Trump administration announces intention to sue universities with affirmative action plans

Wednesday, August 2, 2017 - 8:07pm

On Monday, The New York Times broke the news that the Justice Department may focus some of its efforts on investigating and potentially suing universities for their use of affirmative action in college admissions; millions were left wondering what the repercussions of these measures would mean for such policies which seek to level the playing field for discriminated individuals.

Some speculate that the Trump administration’s plan to look into intentional race-based discrimination at colleges and universities actually indicates a push to stand against racially diversifying college campuses.

According to University of Michigan spokeswoman Kim Broekhuizen, the University will continue to be on the lookout for developments on the subject.

“As always, the University follows all applicable state and federal laws,” Broekhuizen wrote in an email.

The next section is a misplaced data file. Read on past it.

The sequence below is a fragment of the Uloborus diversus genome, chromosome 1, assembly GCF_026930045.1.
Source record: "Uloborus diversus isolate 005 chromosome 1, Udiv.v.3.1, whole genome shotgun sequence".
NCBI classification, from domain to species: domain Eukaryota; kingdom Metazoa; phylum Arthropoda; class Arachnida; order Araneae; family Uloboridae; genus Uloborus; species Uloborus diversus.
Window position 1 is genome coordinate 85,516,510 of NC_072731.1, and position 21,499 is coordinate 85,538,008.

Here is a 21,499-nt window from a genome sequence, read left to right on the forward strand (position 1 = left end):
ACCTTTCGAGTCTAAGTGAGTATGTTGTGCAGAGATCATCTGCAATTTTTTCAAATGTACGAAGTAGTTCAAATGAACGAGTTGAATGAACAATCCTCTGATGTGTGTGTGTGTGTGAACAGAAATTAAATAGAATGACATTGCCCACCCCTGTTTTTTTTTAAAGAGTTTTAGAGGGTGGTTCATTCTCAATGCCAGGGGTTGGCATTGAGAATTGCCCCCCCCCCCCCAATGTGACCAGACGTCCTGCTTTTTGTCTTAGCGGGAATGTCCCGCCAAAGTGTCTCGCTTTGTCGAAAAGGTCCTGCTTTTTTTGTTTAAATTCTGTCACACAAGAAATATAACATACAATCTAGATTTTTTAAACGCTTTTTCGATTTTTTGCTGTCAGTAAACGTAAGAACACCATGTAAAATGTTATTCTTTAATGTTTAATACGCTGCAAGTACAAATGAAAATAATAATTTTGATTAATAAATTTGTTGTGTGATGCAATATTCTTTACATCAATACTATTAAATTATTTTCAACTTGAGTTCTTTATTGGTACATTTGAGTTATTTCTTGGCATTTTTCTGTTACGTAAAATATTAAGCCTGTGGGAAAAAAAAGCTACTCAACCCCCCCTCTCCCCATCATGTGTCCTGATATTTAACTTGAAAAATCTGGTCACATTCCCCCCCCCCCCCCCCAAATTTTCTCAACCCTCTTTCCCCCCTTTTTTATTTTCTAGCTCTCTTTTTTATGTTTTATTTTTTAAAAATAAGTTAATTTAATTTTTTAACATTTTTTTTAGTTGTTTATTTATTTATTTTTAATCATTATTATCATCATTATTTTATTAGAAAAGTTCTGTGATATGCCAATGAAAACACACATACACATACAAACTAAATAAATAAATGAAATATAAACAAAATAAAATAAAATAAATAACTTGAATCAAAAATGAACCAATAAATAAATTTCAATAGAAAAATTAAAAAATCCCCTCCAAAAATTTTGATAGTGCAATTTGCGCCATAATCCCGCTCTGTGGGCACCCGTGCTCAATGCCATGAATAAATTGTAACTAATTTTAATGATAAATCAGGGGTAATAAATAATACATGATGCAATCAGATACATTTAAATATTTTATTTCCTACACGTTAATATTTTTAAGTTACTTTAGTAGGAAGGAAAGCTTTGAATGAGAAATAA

Affirmative action policies have long been a source of debate in the state of Michigan. In November 2006, Michigan voted for Proposal 2 — a measure that banned public institutions from discriminating or giving preferential treatment to students based on identity traits, such as race, ethnicity, gender and national origin, among others. In 2014, the matter was taken to the U.S. Supreme Court where it was ruled that the proposal did not violate the U.S. Constitution.

Student and faculty reactions to the restriction of affirmative action at the University have been mounting; this past winter semester, 950 maize and blue chairs were placed in an eye-catching arrangement on the Diag to represent the students from minority backgrounds who wouldn’t attend the University due to Proposal 2.

Postdoctoral fellow Austin McCoy studies racial justice. In a message, he said the proposed investigation contradicts the reality of race in admissions. 

"The DOJ's proposal to investigate colleges' and universities' affirmative action policies are based in a faulty assumption that race conscious forms of redress have a disparate impact on white Americans as a group," he wrote. "This faulty assumption belies the fact, at least in the context of UM before the passage of Propsal 2, that white students tend to enjoy a higher rate of acceptance and admission despite race-based affirmative action policies."